It’s a mismatch on paper. It should be a mismatch on the field. But this is the NFL, and this will be just another given Sunday, and we all know what that means.
The Falcons’ biggest remaining regular-season game isn’t the ballyhooed one against the Saints here two nights after Christmas. The biggest remaining game comes Sunday in Seattle. Provided the Falcons beat the Seahawks, they would have only to handle Carolina, which is the NFL’s worst team and has won on only one given Sunday, here on Jan. 2 to claim both the NFC South title and the conference’s No. 1 seed.
The Falcons can lose to the Saints and still finish No. 1 in their division and the NFC. (It would come down to the common-opponent tiebreaker, which the Saints would lose because they lost to the Browns, whom the Falcons beat on the strength of Kroy Biermann’s bat-and-grab.) The Falcons cannot lose to both the Seahawks and the Saints and be assured of even a first-round bye.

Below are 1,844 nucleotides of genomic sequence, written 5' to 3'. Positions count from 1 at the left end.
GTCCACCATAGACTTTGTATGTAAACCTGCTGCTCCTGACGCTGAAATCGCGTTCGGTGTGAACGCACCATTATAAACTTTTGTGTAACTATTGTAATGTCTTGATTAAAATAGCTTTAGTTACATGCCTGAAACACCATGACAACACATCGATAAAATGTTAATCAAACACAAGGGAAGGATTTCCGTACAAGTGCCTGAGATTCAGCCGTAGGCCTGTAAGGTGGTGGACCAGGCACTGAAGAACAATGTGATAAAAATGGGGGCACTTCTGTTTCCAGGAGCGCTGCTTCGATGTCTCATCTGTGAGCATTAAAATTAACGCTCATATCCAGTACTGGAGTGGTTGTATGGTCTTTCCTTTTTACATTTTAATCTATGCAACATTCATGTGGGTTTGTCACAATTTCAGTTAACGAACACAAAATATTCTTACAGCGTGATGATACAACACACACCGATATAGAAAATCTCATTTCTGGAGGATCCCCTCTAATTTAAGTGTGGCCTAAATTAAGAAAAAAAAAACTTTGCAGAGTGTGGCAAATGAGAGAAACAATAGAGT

The Seahawks, working in Year 1 under Pete Carroll, aren’t very good. They’re 6-7 and enter Sunday’s game as a six-point home underdog. Since winning at Chicago on Oct. 13, Seattle has beaten only Arizona (twice) and Carolina. This team shouldn’t beat the Falcons anywhere anytime, but the Falcons have, as we know, become the kings of cutting it close.
Unlike the Panthers, with whom the Falcons toyed last Sunday, the Seahawks actually have reason to play. They can still win the NFC West, which tells us everything we need to know about the NFC West, but never mind. They’re past due to beat somebody.
Even the process of getting to Seattle can throw a team off its stride. The Falcons are leaving Friday, as opposed to the customary Saturday road-game-departure. They’ll be playing in a stadium that can be raucous. And they’ll be playing a team they should beat at a time when this city is beginning to buzz over the Saints game.
“That’ll be a tough ticket,” the former Falcon great Jessie Tuggle told me this week, and even in this sweet season the Falcons haven’t had many tough-ticket dates. But first things first: Win in Seattle, then worry about the Saints. Or don’t worry about the Saints, because a win in Seattle makes that game more for show than for dough.
By Mark Bradley